Google Nest, developers, and the battle with Apple for the home

Last September, Nest announced their Nest Developer Program. In preparation for tomorrow’s Google I/O conference, the Nest Developer Program is now active.

If you watch the video embedded below, you’ll get a sense of Nest’s vision for the home. Clearly, this is in direct competition with Apple’s HomeKit, part of an already crowded smart home space.

Startups like SmartThings and Revolv sell smart hubs, usually for around a couple hundred dollars, that act as wireless command centers for Internet-connected gadgets around the home, like light bulbs, wall switches and motion sensors.

New York-based Quirky has partnered with General Electric on a brand-new, smart-home focused arm called Wink. Honeywell, which in 2012 filed a patent-infringement lawsuit against Nest Labs, recently released a Wi-Fi-connected thermostat called the Lyric that has a sleek new design and promises convenience and energy savings.

Perhaps the biggest elephant in the room is Apple, which announced plans for a home automation software kit during its developers conference in early June.

Apple started its pursuit of developers at WWDC a few weeks ago. Presumably, Google will do the same at Google I/O, starting tomorrow. Though the space is, indeed, crowded, Apple and Google have the largest developer communities of any other players.

Seems logical that Samsung will covet this market. Not sure how they’ll get there, though. They can copy and create, as they did in the phone and tablet space, but they rode on the Android coattails for developers, for apps. Not clear they’ll be able to do that in this case, given their commitment to the Tizen OS.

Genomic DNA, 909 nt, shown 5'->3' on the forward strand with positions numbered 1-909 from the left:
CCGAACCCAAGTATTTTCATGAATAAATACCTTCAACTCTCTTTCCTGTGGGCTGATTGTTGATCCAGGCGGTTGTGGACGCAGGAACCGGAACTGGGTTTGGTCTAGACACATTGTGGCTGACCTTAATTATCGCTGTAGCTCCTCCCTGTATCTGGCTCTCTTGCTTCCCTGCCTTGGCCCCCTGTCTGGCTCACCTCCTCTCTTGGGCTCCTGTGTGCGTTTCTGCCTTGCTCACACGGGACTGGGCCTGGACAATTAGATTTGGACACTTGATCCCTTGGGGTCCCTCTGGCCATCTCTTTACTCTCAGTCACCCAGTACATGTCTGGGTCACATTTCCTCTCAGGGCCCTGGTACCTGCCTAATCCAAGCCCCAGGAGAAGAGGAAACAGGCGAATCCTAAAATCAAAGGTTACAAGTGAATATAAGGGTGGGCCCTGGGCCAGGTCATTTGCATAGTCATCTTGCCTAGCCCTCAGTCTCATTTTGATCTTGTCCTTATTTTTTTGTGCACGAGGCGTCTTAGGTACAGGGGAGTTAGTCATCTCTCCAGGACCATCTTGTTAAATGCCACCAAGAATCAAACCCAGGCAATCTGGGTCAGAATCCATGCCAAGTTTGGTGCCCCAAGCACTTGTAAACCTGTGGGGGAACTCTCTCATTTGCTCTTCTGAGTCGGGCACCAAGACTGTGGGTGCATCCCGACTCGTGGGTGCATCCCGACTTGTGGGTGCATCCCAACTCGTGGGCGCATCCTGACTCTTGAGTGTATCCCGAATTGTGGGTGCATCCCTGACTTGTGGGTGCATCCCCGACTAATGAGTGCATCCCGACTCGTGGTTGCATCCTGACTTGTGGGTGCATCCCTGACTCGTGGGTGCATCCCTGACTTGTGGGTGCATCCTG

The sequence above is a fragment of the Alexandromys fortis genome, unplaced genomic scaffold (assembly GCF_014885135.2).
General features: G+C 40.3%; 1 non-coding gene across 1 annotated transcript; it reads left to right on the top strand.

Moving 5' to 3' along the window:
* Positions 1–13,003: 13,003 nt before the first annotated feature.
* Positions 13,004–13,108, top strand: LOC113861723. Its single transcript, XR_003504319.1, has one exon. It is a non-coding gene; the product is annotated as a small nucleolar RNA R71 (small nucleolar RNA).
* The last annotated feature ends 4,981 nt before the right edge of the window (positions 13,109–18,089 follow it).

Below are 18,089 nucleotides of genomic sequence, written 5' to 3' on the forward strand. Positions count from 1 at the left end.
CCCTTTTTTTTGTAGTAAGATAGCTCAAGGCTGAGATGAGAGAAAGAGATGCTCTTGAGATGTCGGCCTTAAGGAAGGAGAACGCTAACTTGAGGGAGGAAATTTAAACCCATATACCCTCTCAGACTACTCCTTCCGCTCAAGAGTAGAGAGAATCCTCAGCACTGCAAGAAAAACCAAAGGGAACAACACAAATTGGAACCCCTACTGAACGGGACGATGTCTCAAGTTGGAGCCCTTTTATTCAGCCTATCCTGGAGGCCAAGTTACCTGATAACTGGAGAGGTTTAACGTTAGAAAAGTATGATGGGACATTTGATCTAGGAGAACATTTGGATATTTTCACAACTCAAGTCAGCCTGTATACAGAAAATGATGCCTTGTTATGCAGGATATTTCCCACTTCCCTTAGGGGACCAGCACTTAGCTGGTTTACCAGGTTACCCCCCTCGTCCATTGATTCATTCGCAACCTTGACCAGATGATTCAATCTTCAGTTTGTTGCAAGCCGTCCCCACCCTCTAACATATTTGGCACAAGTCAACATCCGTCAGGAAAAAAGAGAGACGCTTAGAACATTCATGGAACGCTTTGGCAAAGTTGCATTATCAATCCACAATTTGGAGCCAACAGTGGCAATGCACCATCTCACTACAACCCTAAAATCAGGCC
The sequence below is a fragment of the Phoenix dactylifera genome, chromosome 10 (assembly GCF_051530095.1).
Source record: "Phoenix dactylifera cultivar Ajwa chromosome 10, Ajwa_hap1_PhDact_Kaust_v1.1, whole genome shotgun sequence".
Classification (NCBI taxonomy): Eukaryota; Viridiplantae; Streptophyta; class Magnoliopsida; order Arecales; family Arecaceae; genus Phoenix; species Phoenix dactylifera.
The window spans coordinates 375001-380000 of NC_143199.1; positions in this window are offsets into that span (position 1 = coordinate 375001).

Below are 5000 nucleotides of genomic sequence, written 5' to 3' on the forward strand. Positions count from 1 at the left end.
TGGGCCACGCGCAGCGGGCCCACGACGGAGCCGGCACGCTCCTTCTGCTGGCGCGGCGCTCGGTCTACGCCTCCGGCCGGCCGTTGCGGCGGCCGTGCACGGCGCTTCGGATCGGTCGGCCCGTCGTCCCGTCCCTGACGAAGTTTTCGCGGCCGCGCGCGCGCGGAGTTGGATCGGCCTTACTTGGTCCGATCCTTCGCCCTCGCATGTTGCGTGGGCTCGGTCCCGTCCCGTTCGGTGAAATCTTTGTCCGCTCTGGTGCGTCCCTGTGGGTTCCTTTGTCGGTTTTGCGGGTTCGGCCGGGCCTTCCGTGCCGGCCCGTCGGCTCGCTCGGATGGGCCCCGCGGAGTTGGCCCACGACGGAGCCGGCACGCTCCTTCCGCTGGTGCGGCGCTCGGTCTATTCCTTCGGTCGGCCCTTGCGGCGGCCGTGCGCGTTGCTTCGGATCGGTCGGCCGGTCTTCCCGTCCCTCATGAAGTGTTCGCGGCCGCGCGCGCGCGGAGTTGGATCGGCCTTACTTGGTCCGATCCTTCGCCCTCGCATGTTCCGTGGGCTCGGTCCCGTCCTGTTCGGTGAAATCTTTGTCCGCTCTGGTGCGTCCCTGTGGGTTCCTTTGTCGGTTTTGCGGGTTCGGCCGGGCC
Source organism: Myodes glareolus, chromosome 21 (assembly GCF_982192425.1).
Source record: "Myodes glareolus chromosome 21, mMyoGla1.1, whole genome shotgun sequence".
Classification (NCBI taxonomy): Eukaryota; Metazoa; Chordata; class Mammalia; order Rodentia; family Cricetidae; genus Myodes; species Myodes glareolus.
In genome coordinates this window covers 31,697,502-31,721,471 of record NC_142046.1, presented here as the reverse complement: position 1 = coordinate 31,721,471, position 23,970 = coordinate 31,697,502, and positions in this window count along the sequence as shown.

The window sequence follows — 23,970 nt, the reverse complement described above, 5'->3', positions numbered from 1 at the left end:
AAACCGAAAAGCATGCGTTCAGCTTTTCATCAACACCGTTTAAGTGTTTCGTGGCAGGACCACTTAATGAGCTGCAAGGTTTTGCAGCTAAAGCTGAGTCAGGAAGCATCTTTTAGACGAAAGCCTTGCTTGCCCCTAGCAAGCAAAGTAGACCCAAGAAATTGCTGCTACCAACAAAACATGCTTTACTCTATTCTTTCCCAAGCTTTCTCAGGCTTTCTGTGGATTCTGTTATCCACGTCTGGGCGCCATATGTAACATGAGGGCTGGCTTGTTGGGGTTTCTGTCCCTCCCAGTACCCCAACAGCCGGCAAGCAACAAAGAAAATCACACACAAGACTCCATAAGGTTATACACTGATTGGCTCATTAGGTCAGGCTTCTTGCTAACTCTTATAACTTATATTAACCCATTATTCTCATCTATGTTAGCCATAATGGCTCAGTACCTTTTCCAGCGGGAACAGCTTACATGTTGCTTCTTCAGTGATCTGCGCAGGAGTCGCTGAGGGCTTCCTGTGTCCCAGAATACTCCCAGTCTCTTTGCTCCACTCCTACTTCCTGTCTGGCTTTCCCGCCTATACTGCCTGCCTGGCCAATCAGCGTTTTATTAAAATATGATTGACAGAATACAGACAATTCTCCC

Microsoft also has a large developer community and has long pursued the smart home holy grail with their HomeOS.

The players are all lining up and the home automation space seems ripe for evolution. Going to be interesting to watch this all play out.

  • John V.

    The focus should be the smartphone, a versatile device that’s always in my pocket, but after they got the backlash after being acquired by Google, they’re presenting this weird distorted model where the center of integration is a thermostat and a smoke detector.

    The value proposition is waaaaay too fuzzy and confusing here. “Wait, my thermostat will decide when I get to do my laundry? WTF?”.

    The car integration is like a modern car coming out with a car phone. You don’t need it, because you have a cell phone. Your smartphone has a ton of sensors that already know where you are and where you’re going.

    And they know it, in the video they say “why would we do this” for some of the integrations, and if even the creators realize their product raises such questions, they’ve failed before they even start.

    That’s the opposite of simple and inevitable design. It’s a mindfuck. I expect this will be heavily tweaked over time until it reaches a point where a mainstream audience will be able to “get it”.

  • One correction to the article. Google is not starting it’s pursuit at I/O 2014. They started it at I/O 2011: It just never went anywhere beyond basic integrations [controlling lightbulbs, etc].

    2014 should show Google showcasing more plans on Android @Home.

    I do agree though…this market is going to only get more and more crowded.